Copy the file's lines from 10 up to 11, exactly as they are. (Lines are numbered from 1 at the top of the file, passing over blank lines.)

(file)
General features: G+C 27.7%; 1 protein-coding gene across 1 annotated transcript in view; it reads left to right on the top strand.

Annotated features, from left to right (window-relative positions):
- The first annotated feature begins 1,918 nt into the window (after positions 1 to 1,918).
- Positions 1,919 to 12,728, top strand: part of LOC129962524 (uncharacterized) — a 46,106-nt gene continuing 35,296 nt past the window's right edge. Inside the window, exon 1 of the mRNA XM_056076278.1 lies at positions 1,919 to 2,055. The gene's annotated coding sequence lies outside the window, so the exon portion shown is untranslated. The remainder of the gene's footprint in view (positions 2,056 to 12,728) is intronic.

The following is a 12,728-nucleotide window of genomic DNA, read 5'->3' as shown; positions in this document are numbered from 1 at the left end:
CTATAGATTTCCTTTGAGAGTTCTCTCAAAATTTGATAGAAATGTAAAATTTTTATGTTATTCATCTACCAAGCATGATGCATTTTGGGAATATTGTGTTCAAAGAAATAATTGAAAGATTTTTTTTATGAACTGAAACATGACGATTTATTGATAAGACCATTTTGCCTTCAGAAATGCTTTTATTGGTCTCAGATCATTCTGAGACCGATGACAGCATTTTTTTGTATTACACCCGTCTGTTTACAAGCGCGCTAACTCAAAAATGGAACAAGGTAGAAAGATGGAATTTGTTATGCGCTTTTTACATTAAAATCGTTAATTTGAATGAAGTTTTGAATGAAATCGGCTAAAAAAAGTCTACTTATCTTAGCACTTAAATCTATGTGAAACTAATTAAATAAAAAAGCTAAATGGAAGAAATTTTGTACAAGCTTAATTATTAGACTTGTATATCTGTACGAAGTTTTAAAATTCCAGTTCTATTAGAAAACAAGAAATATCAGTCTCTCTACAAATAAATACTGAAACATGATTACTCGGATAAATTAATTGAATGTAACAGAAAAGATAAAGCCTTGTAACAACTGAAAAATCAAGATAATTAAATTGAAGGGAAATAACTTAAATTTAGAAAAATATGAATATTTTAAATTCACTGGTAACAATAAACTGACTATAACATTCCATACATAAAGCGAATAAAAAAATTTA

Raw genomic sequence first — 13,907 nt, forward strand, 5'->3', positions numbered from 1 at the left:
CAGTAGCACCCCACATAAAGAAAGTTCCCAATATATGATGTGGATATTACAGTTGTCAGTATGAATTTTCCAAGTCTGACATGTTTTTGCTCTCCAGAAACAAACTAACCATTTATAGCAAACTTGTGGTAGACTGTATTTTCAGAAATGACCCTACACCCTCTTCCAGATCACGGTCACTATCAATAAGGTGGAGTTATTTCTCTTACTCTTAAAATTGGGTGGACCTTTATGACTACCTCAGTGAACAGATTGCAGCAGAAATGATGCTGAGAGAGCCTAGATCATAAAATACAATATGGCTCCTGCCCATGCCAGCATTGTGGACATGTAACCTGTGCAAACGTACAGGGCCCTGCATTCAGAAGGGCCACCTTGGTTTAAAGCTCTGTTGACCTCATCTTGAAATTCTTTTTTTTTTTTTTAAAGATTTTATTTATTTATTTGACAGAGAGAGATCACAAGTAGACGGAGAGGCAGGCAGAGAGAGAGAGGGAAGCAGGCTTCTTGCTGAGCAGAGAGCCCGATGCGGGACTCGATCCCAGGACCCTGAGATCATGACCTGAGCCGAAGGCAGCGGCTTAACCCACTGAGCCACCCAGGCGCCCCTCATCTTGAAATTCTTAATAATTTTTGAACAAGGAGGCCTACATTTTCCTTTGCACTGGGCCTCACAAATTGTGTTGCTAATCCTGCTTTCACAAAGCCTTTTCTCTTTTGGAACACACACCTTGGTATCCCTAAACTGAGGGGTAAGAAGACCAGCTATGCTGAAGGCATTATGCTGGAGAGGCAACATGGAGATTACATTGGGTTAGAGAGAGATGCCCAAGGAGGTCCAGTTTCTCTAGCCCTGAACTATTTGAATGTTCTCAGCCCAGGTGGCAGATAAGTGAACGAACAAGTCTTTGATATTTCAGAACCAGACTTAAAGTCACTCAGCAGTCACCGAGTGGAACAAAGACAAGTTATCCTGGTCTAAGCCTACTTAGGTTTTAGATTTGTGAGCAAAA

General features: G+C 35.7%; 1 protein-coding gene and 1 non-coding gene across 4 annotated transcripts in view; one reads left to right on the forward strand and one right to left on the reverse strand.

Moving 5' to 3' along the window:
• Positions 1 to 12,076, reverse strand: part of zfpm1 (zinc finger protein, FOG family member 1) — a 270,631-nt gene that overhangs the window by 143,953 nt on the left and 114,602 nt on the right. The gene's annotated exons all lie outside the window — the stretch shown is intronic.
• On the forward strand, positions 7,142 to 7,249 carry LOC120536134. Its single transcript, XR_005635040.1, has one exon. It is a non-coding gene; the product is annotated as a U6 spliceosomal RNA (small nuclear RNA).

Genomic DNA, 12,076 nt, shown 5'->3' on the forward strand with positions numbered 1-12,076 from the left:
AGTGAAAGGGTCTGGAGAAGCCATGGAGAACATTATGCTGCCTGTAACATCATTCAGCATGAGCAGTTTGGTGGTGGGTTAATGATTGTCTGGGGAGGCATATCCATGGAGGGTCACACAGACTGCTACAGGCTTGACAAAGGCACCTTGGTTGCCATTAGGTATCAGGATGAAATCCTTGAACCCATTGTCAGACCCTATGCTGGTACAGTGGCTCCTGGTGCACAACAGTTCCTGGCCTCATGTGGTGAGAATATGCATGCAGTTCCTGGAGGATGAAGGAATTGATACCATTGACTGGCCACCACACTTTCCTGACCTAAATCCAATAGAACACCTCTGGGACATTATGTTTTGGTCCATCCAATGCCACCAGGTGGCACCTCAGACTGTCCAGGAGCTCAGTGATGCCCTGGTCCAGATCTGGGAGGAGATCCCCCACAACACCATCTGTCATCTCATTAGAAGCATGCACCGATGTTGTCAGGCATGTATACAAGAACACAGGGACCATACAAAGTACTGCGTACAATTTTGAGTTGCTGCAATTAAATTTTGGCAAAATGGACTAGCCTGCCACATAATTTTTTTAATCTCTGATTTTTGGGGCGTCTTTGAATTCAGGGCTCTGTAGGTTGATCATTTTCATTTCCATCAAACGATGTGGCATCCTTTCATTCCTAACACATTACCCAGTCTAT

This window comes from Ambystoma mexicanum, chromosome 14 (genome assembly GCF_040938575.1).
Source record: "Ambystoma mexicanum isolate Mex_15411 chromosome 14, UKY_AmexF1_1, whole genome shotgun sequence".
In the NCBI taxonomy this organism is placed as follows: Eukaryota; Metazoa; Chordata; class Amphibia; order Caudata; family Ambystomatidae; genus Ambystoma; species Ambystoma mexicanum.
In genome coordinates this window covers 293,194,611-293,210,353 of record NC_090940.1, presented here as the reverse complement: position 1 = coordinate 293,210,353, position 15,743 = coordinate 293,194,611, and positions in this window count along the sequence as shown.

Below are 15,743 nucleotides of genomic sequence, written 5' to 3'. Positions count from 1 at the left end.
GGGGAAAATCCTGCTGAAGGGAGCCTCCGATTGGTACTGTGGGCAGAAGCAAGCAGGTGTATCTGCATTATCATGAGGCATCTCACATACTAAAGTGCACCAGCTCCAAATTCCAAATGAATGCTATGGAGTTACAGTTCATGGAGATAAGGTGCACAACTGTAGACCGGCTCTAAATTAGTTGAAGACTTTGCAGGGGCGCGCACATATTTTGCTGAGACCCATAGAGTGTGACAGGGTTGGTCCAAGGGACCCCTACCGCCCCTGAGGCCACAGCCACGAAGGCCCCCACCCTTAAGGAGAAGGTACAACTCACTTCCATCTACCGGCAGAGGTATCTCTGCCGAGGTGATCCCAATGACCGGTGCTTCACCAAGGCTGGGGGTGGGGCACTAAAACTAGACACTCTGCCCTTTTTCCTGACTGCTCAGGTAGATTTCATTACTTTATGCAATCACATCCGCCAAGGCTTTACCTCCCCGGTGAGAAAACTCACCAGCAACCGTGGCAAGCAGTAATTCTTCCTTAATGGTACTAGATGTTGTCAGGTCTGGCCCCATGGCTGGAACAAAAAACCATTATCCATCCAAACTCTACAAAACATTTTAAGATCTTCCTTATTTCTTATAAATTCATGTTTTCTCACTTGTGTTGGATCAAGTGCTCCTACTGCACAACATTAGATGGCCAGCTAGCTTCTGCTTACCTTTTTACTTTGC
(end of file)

Moving 5' to 3' along the window:
• Positions 1 to 12,076, reverse strand: part of zfpm1 (zinc finger protein, FOG family member 1) — a 270,631-nt gene that overhangs the window by 143,953 nt on the left and 114,602 nt on the right. The gene's annotated exons all lie outside the window — the stretch shown is intronic.